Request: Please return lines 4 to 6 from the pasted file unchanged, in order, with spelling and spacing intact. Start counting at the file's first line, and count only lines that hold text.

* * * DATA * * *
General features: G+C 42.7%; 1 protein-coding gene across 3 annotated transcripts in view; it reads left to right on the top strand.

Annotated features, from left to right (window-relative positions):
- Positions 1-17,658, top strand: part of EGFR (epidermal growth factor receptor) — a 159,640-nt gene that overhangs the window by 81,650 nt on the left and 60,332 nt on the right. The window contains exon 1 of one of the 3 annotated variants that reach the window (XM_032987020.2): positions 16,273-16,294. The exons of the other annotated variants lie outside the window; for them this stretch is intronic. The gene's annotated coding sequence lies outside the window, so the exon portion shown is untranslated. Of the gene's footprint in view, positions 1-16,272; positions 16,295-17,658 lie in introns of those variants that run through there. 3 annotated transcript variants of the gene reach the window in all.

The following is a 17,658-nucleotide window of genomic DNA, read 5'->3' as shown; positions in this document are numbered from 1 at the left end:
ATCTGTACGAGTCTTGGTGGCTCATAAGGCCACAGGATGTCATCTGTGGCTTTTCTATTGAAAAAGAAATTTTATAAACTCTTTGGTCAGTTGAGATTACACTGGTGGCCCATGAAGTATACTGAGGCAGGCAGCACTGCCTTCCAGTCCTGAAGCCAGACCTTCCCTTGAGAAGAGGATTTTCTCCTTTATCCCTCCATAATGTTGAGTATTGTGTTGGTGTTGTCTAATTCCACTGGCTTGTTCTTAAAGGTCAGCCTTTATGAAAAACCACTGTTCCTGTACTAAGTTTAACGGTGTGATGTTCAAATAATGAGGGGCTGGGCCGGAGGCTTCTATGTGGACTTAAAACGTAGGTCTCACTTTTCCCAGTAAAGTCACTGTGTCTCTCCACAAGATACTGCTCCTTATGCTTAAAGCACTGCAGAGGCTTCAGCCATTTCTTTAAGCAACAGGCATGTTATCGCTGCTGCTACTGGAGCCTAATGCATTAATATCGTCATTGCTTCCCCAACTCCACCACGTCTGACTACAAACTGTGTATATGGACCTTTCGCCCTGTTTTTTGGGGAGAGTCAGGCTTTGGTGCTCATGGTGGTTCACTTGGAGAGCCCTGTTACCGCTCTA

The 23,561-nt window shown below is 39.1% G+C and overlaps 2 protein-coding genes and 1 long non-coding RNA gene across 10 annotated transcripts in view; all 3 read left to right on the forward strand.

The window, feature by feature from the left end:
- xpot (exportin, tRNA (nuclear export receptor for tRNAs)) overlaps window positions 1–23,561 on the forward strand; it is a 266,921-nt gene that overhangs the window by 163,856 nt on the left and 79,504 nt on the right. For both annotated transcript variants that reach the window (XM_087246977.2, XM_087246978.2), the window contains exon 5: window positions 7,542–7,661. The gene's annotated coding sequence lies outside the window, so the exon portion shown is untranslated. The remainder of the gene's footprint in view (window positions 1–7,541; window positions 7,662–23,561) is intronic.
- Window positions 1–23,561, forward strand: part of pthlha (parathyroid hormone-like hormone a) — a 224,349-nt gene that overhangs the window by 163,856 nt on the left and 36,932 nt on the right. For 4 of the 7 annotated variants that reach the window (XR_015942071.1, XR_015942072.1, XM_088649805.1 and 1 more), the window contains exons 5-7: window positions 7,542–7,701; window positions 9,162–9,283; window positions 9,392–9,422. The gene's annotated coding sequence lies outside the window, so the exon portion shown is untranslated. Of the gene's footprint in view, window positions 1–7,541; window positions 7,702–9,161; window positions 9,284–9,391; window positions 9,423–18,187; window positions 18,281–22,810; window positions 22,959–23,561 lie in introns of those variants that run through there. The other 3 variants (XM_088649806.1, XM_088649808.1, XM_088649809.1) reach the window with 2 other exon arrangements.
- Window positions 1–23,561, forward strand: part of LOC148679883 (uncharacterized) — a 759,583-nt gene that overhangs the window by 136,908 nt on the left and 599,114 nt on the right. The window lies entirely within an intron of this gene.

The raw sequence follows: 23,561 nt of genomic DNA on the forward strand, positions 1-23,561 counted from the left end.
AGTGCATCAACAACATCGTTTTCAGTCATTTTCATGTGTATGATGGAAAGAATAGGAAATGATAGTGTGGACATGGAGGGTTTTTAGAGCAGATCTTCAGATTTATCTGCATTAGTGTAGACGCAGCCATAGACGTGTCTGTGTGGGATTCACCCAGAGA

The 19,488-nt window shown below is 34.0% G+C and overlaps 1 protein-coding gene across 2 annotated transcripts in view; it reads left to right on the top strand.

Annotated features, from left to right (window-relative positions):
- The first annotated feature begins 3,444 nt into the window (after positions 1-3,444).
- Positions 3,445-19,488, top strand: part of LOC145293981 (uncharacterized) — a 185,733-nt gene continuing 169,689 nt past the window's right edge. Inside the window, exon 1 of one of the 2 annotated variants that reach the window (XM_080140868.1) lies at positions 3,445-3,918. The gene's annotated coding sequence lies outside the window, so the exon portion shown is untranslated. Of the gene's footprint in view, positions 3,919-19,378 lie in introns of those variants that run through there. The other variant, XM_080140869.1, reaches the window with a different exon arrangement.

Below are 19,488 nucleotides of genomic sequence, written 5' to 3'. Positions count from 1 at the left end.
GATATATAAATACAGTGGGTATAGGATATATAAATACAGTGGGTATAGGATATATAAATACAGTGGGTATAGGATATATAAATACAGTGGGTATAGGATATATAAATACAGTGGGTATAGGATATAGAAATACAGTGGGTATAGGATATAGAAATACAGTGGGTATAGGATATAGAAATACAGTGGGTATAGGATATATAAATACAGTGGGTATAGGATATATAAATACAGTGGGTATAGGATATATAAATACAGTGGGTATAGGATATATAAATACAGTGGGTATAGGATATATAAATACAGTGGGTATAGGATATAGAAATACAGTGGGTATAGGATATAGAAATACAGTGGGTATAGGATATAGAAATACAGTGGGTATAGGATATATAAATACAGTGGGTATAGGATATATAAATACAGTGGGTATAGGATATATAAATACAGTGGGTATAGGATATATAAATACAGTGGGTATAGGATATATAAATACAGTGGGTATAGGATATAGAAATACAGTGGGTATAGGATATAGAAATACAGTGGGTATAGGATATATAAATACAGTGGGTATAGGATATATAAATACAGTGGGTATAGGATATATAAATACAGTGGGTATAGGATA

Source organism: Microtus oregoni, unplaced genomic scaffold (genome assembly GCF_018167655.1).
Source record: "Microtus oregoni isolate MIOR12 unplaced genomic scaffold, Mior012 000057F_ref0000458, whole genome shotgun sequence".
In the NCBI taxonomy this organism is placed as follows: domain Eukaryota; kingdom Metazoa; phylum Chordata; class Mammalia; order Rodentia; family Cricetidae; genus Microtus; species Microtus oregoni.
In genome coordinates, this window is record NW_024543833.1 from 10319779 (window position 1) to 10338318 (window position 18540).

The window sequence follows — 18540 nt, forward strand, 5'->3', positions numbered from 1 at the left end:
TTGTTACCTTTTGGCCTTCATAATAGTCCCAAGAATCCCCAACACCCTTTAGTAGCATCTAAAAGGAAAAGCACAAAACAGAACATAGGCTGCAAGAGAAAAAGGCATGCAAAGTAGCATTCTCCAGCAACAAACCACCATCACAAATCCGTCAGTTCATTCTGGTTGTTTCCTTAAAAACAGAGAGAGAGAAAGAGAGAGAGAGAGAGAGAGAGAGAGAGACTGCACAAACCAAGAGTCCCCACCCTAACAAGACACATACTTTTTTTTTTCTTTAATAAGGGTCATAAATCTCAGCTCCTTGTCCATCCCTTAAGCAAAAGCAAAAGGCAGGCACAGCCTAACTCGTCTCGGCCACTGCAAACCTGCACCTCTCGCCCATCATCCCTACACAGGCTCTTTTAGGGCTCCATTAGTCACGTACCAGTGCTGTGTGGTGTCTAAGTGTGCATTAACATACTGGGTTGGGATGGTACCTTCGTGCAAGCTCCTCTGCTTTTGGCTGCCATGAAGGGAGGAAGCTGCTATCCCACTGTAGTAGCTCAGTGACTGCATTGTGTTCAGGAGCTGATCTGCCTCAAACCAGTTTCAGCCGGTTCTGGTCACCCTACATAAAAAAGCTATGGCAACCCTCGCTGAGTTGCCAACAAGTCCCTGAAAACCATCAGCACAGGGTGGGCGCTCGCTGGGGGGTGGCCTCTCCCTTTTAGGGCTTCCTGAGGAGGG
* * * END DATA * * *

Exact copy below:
The following is a 17,658-nucleotide window of genomic DNA, read 5'->3' as shown; positions in this document are numbered from 1 at the left end:
ATCTGTACGAGTCTTGGTGGCTCATAAGGCCACAGGATGTCATCTGTGGCTTTTCTATTGAAAAAGAAATTTTATAAACTCTTTGGTCAGTTGAGATTACACTGGTGGCCCATGAAGTATACTGAGGCAGGCAGCACTGCCTTCCAGTCCTGAAGCCAGACCTTCCCTTGAGAAGAGGATTTTCTCCTTTATCCCTCCATAATGTTGAGTATTGTGTTGGTGTTGTCTAATTCCACTGGCTTGTTCTTAAAGGTCAGCCTTTATGAAAAACCACTGTTCCTGTACTAAGTTTAACGGTGTGATGTTCAAATAATGAGGGGCTGGGCCGGAGGCTTCTATGTGGACTTAAAACGTAGGTCTCACTTTTCCCAGTAAAGTCACTGTGTCTCTCCACAAGATACTGCTCCTTATGCTTAAAGCACTGCAGAGGCTTCAGCCATTTCTTTAAGCAACAGGCATGTTATCGCTGCTGCTACTGGAGCCTAATGCATTAATATCGTCATTGCTTCCCCAACTCCACCACGTCTGACTACAAACTGTGTATATGGACCTTTCGCCCTGTTTTTTGGGGAGAGTCAGGCTTTGGTGCTCATGGTGGTTCACTTGGAGAGCCCTGTTACCGCTCTA

The 23,561-nt window shown below is 39.1% G+C and overlaps 2 protein-coding genes and 1 long non-coding RNA gene across 10 annotated transcripts in view; all 3 read left to right on the forward strand.